Tips & tricks for PatBase users
Caitlin O’Neill, Digital Marketing and Support Executive, shares her top tips & tricks for PatBase users!
Tip 1: Searching citations using the command line
Following citations is useful to find out more about the technology upstream and downstream, how it has progressed in use and how it can be tracked backwards and forwards from a given point of time. Citation data is searchable in PatBase making it easy for users to find citations for search sets. Using the command line users can use the following commands:
- CTF will find forward citations
- CTF 5 (5 is the set number)
- CTB will find backward citations
- CTB 3 (3 is the set number)
Please refer to the PatBase Quick Guide for further citation commands, such as CTA to find forward and backward citations.
Tip 2: Identifying chemical names and synonyms with PatBase Thesaurus
Chemical substances are described in a variety of different ways in patent documents, making it notoriously difficult to perform patent searches in the fields of chemistry or pharmacology. Chemical compounds may be described using different naming conventions and those relating to pharmaceutical substances may have multiple officially accepted or commonly used names. Undertaking a thorough search of chemical information in patent documents can involve using a variety of search parameters and sources.
The Chemical Search tab within PatBase Thesaurus provides a fast and easy way to find relevant synonyms and numbers to facilitate chemical searching. Simply enter the chemical name, trade name or CAS registry number of interest to find synonyms and corresponding numbers. Once identified, select the synonyms and numbers of interest to search within PatBase.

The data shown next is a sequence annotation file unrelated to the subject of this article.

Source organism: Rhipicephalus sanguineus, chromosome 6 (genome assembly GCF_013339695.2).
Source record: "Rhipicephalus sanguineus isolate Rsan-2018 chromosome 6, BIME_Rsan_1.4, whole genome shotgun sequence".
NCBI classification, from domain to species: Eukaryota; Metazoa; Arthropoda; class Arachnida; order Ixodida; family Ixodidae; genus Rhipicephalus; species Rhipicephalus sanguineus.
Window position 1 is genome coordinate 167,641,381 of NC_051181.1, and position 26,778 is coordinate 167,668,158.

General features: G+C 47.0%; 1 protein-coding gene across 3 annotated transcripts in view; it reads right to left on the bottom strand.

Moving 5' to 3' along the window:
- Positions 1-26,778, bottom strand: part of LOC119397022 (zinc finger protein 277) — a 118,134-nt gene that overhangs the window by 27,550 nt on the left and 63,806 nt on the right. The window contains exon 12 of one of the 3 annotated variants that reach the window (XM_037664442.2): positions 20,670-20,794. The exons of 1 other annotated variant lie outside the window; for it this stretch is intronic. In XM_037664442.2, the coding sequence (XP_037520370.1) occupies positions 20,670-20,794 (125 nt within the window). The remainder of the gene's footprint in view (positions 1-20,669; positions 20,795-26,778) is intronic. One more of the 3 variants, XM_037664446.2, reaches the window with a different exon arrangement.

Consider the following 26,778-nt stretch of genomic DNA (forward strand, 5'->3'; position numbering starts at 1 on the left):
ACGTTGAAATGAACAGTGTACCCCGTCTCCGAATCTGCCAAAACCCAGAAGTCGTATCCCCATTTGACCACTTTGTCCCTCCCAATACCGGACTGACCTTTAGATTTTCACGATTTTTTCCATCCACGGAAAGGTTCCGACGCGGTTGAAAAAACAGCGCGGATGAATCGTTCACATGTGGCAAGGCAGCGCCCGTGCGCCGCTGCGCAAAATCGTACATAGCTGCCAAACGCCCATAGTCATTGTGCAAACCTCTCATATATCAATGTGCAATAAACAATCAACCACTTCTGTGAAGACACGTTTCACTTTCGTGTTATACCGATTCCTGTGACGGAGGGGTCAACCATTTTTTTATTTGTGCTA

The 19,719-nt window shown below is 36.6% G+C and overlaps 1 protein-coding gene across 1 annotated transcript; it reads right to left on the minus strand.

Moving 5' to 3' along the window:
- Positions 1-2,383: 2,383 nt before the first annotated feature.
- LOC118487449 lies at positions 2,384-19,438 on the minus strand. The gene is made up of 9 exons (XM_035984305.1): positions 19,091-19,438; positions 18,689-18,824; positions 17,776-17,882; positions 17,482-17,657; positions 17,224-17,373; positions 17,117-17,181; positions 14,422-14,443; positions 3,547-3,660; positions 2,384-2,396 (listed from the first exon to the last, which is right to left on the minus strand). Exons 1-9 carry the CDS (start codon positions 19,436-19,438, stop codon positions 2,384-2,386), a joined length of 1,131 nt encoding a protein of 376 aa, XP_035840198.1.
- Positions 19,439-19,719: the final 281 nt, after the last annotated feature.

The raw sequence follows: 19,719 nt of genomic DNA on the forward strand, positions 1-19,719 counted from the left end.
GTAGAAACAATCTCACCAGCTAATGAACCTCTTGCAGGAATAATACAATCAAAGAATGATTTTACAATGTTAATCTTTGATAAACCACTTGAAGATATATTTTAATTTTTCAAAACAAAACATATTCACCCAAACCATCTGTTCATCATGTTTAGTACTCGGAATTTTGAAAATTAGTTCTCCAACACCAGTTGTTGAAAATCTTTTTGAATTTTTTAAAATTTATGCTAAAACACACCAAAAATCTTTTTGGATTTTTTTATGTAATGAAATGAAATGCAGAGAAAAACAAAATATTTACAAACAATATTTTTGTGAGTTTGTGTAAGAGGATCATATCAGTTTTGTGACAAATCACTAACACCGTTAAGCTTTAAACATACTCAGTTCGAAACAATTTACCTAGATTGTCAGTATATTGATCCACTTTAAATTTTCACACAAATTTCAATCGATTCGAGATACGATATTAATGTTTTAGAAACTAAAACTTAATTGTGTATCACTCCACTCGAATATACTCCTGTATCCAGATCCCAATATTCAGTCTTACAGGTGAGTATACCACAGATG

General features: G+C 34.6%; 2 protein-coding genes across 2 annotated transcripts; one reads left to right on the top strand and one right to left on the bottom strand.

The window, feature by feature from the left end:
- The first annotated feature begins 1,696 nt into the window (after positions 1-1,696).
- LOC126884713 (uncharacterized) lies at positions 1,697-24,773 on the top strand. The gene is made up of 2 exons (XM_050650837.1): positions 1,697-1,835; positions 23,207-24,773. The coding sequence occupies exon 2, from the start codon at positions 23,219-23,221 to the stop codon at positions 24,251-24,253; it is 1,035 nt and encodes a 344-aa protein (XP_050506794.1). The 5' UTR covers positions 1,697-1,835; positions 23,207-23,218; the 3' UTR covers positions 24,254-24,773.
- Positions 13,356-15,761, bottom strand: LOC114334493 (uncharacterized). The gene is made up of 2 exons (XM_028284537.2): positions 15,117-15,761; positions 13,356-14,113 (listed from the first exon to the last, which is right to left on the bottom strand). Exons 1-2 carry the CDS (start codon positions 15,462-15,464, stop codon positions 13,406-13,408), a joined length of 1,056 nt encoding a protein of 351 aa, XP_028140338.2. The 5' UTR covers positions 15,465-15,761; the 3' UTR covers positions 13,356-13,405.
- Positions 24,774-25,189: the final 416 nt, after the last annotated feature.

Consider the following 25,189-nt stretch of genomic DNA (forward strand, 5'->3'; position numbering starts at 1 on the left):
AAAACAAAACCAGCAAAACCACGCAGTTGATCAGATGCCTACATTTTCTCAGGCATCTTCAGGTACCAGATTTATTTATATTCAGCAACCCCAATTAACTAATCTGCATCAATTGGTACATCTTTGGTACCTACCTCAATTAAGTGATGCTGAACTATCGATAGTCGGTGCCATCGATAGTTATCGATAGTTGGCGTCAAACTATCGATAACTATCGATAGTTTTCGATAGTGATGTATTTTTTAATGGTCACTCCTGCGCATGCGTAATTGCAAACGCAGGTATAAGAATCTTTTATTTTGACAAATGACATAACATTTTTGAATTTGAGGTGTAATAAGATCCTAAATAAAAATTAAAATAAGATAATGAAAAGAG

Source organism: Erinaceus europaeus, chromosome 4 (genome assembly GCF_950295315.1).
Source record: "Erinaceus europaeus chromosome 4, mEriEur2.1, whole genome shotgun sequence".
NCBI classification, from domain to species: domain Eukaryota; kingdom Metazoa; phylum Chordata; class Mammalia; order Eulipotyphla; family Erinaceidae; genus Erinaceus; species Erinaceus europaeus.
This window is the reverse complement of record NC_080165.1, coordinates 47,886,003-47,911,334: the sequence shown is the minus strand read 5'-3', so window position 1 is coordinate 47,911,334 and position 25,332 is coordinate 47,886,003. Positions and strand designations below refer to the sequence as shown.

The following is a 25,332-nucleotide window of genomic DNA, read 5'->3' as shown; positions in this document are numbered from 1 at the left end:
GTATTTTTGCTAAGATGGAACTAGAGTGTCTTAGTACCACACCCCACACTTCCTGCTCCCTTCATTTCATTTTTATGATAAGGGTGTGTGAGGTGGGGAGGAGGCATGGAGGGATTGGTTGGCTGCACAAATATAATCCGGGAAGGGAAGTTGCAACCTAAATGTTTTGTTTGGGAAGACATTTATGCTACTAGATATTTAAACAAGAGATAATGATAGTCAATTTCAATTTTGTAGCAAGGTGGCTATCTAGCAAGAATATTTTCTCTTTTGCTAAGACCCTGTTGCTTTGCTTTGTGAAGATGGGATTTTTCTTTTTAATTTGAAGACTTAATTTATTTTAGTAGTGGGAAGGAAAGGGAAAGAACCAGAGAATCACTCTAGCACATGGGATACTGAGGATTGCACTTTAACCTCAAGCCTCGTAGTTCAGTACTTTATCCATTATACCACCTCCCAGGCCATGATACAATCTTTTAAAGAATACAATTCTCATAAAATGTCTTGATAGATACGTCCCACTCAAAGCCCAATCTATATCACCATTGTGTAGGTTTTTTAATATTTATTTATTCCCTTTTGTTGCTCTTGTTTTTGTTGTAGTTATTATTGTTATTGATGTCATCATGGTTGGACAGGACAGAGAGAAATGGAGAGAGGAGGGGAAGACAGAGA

Tip 3: Incorporate classifications into searches using the Classification Finder
Patent classifications are classes of narrow fields of interest assigned to patent applications by patent examiners as well as the applicants and their attorneys. This is useful because it cuts across fields of technology and languages. Patent classifications are detailed in nature – they can be abbreviated online so the searcher can decide how finely to apply their search. Go up the classification and it will be broader, therefore capturing more documents. Go to the detailed edges and it will be a narrower search, keeping fewer documents. It cuts out much “noise” and is a powerful tool.
It is applied slightly differently in Patent Offices by their own examiners, and they were developed separately although with a great deal of international co-operation. Historically, National Patent Offices developed their own classification system. This is why a strength of PatBase lies in the multiple classifications that can be searched in the database for all the old, prior art as well as the current classifications that converge more internationally and are applied more homogeneously.
The Classification Finder allows users to search classification definitions within PatBase using keywords to identify relevant International Classifications (IPC), Cooperative Patent Classifications (CPC), US Classifications (UC) and Japanese F-Terms (JCT).
Enter the keywords or phrases in the search box, the classifications retrieved based on searched keywords or phrases will be highlighted in bold. Tick the checkbox next to relevant classifications and select ‘Search selected classes’ when ready, this will create a search query line on the Search History page.
Learn more tips & tricks in our monthly PatBase tips & tricks webinar!
PatBase is the leading, global patent database that enables innovators and IP professionals to harness the power of patent data and accelerate their innovation process. Visit our website to find out more about PatBase and our suite of global patent information solutions.